May 21, 2010

Baby Buckeyes

Aesculus parviflora

I have my heart set on a big swath of green between our back yard and the meadow.  I planted six Bottlebrush buckeyes in a row, to form a giant mounded hedge that will look like this some day, all loosely undulating and tiered:
These mature buckeyes wowed me on a visit to Wave Hill Garden in New York.  They're 12 feet high.

My row, planted in late fall 2007, looked like little lumps in a line in 2009:

In spring 2010 they are still dollops in the distance at the edge of the yard, but up close I now see lots of growth, and suckers forming between each individual plant.

Bottlebrush buckeyes bloom in bristly white spikes that leap straight up out of the greenery in June and look like - wait for it - bottlebrushes!

I actually had one single spike emerge last year on one of my baby buckeye plants.  And sure enough, later in the season, there were some buckeye nuts, hanging heavy on the spindly little branch.

The Bottlebrush buckeye is related to the big Ohio buckeye tree or horsechestnut.  Leaves look similar, nuts are similar, flowers are smaller (that's what parviflora means in Latin: smaller-flowered).  They will bloom well in shade and they may even prefer the moist shade that is their natural habitat in the woods.  But they flower best in full sun, and I have lots of that.  They really need extra water while establishing, they get very cranky about dry soil; the big palmate leaves let me know by going all limp.

The Bottlebrush buckeye doesn't get the awful leaf scorch that horsechestnut trees get in summer; instead, foliage stays deep green, changing to yellow in fall, and stays looking nice.  And of course it's a shrubby mounded form, not a tree.  Although for a shrub the Bottlebrush gets huge... about 12 or 15 feet high.

But while I'm waiting for mine to fill out, sucker and spread, I find myself giggling.  Jim and I can't help laughing as we view our baby buckeyes, because, well, they are just so gangly.  My immature plants are all splayed and rangy and goofy looking.  Most garden shrubs look like a smaller version of the mature plant - you just have to wait patiently for them to put on size.  But the Bottlebrush buckeyes are a fright:

They make me think of awkward colts trying to find their legs, or lanky young boys, all bones and limbs.  Their big droopy leaves make them look mopheaded and silly.

Really, you have to laugh.  Are these hula dancers in training?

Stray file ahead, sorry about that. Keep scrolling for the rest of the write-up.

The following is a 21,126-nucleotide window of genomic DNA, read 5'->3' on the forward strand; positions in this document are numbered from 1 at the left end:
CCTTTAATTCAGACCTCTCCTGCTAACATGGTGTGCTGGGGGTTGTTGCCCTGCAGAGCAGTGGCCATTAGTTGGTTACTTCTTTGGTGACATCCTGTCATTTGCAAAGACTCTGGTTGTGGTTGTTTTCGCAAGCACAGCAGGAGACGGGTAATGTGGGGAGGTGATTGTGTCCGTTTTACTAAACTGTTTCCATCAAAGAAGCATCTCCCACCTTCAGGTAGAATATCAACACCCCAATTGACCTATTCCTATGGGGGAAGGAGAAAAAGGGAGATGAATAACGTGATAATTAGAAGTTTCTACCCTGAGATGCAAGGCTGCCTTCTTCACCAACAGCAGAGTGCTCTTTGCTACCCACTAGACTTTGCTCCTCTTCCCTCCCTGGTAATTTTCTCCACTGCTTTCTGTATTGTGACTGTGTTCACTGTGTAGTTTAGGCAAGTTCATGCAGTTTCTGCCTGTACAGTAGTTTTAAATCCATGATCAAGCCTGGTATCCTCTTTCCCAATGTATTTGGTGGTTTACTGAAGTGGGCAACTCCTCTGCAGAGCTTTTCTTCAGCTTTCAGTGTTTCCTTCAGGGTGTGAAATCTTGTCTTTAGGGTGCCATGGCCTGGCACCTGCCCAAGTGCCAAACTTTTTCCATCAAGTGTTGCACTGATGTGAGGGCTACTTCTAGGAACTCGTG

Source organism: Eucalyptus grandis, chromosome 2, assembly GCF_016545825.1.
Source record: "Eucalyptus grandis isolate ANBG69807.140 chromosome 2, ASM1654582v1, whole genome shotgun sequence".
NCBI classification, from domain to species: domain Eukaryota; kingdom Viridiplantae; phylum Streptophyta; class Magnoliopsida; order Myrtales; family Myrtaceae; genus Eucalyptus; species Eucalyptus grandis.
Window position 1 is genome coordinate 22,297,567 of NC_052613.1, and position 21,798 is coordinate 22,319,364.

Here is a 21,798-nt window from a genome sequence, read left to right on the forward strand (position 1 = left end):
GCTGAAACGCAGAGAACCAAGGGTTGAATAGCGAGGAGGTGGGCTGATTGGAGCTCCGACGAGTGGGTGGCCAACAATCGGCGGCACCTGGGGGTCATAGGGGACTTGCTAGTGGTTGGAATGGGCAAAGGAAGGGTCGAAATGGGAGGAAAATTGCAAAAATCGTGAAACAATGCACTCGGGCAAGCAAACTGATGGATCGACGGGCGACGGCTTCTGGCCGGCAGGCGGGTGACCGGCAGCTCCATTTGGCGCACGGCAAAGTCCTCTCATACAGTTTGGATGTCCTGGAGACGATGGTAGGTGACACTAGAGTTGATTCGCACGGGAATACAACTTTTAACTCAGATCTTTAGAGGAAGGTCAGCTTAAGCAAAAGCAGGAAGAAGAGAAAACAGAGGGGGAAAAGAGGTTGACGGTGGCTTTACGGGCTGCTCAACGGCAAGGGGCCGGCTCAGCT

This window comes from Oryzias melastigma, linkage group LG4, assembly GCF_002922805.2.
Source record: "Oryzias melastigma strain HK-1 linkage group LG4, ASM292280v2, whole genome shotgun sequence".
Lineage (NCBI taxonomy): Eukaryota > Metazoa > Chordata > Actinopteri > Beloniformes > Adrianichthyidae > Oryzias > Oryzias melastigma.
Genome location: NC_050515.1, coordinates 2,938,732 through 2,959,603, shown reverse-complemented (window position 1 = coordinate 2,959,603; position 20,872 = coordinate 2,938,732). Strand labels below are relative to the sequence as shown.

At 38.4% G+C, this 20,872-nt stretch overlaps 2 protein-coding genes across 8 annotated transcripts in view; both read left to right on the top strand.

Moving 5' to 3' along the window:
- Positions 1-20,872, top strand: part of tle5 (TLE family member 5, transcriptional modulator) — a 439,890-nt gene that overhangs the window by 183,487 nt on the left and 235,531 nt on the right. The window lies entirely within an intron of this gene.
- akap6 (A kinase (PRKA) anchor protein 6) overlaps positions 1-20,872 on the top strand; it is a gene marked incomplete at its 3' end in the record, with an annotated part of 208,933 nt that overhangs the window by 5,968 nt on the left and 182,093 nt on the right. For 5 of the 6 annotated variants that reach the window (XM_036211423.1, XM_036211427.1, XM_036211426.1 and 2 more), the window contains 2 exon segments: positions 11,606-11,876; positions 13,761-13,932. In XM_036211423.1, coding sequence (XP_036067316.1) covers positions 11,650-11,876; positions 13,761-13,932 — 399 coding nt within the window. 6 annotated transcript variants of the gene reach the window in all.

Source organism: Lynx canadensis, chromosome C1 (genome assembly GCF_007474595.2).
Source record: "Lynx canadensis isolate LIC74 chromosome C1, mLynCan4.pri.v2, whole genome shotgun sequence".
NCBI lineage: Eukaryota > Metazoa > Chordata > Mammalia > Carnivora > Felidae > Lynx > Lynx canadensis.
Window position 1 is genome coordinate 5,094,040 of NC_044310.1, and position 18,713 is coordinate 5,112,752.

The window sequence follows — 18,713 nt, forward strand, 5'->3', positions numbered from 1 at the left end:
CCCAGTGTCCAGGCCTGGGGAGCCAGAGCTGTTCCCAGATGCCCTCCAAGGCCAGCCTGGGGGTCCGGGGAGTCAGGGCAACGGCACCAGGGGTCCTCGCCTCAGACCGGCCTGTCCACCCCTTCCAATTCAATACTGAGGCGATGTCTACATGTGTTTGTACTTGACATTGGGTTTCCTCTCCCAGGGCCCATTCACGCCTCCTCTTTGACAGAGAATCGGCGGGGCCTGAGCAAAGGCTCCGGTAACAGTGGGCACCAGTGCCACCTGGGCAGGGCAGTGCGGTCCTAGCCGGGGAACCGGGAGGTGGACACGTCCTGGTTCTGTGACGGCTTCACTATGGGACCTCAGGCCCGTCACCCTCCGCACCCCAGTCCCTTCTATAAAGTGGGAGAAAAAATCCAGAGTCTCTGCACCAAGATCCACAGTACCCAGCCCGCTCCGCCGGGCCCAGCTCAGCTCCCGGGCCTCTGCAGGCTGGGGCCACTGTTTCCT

Oh, how I long for them to grow out of their awkward stage.

Will my misbegotten leaf heaps ever look like this?  Yes they will:

Aesculus parviflora
in MoBot's database
in University of Connecticut's plant files

9 comments:

  1. They will be a beautiful sight when they fill out.

    ReplyDelete
  2. Lisa, I do hope so! Thanks for the encouragement.

    ReplyDelete
  3. It's hard to be patient, isn't it? lol Are they fast growers? I didn't know the first thing about buckeyes (well, until you just enlightened me, that is :) )

    ReplyDelete
  4. I've always wanted to try these and now that I have a good spot for them I need to. There used to be a good stand under a beautiful old White Oak at the JC Raulston Arboretum.

    Those will make an excellent transition to what's beyond your yard.

    ReplyDelete
  5. I think they look like they should all put their arms around each other and start doing the can can! :)

    ReplyDelete
  6. I admire you for the vision and the patience. It will be a sight to see.

    ReplyDelete
  7. Kyna, I really am trying to be patient as these start to fill out. Not so easy.

    Sweet bay, I hope you do put some in, and then post on them! I'd love to see someone else's efforts with these. They're hard to find at nurseries, I had to mail order mine.

    Garden Ms. S, I am hearing the can can song in my head ever time I go out in the back yard. I really can't stop laughing at all now.

    Tina, thanks for the encouragement!

    ReplyDelete
  8. They look like middle school boys all stretched out and awkward! They'll be fabulous when they grown into "men." Thanks for sharing. Kelly

    ReplyDelete
  9. Kelly, I do think of them as teen-aged galoomphs. Can't wait for them to grow up.

    ReplyDelete

Sorry about requiring code verification -- I experimented with turning it off to make commenting easier, and I got too much spam. Thanks for taking the time to comment, and to type in silly codes. I appreciate hearing from you.